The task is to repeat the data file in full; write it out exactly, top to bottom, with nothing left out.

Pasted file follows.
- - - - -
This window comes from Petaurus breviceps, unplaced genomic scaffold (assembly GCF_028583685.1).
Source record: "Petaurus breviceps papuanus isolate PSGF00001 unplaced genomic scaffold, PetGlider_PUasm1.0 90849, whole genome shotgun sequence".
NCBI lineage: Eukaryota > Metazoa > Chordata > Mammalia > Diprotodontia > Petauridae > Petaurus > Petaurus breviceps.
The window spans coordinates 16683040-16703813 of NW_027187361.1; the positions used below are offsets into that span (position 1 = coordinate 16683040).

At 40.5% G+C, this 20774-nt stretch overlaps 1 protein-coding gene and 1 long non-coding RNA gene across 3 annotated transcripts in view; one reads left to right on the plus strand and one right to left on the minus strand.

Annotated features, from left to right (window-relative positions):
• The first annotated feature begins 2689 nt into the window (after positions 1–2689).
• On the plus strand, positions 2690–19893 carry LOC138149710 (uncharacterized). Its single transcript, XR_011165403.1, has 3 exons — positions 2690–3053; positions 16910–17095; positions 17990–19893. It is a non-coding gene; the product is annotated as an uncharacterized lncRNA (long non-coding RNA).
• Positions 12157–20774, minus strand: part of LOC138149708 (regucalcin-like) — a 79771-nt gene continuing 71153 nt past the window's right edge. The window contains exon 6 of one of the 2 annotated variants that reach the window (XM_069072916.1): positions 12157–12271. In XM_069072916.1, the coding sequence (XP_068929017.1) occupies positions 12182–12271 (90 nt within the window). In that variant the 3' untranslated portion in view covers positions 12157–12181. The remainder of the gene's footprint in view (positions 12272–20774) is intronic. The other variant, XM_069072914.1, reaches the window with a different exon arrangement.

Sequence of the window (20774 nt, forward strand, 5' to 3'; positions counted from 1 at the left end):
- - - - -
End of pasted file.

This window comes from Petaurus breviceps, unplaced genomic scaffold (assembly GCF_028583685.1).
Source record: "Petaurus breviceps papuanus isolate PSGF00001 unplaced genomic scaffold, PetGlider_PUasm1.0 90849, whole genome shotgun sequence".
NCBI lineage: Eukaryota > Metazoa > Chordata > Mammalia > Diprotodontia > Petauridae > Petaurus > Petaurus breviceps.
The window spans coordinates 16683040-16703813 of NW_027187361.1; the positions used below are offsets into that span (position 1 = coordinate 16683040).

At 40.5% G+C, this 20774-nt stretch overlaps 1 protein-coding gene and 1 long non-coding RNA gene across 3 annotated transcripts in view; one reads left to right on the plus strand and one right to left on the minus strand.

Annotated features, from left to right (window-relative positions):
• The first annotated feature begins 2689 nt into the window (after positions 1–2689).
• On the plus strand, positions 2690–19893 carry LOC138149710 (uncharacterized). Its single transcript, XR_011165403.1, has 3 exons — positions 2690–3053; positions 16910–17095; positions 17990–19893. It is a non-coding gene; the product is annotated as an uncharacterized lncRNA (long non-coding RNA).
• Positions 12157–20774, minus strand: part of LOC138149708 (regucalcin-like) — a 79771-nt gene continuing 71153 nt past the window's right edge. The window contains exon 6 of one of the 2 annotated variants that reach the window (XM_069072916.1): positions 12157–12271. In XM_069072916.1, the coding sequence (XP_068929017.1) occupies positions 12182–12271 (90 nt within the window). In that variant the 3' untranslated portion in view covers positions 12157–12181. The remainder of the gene's footprint in view (positions 12272–20774) is intronic. The other variant, XM_069072914.1, reaches the window with a different exon arrangement.

Sequence of the window (20774 nt, forward strand, 5' to 3'; positions counted from 1 at the left end):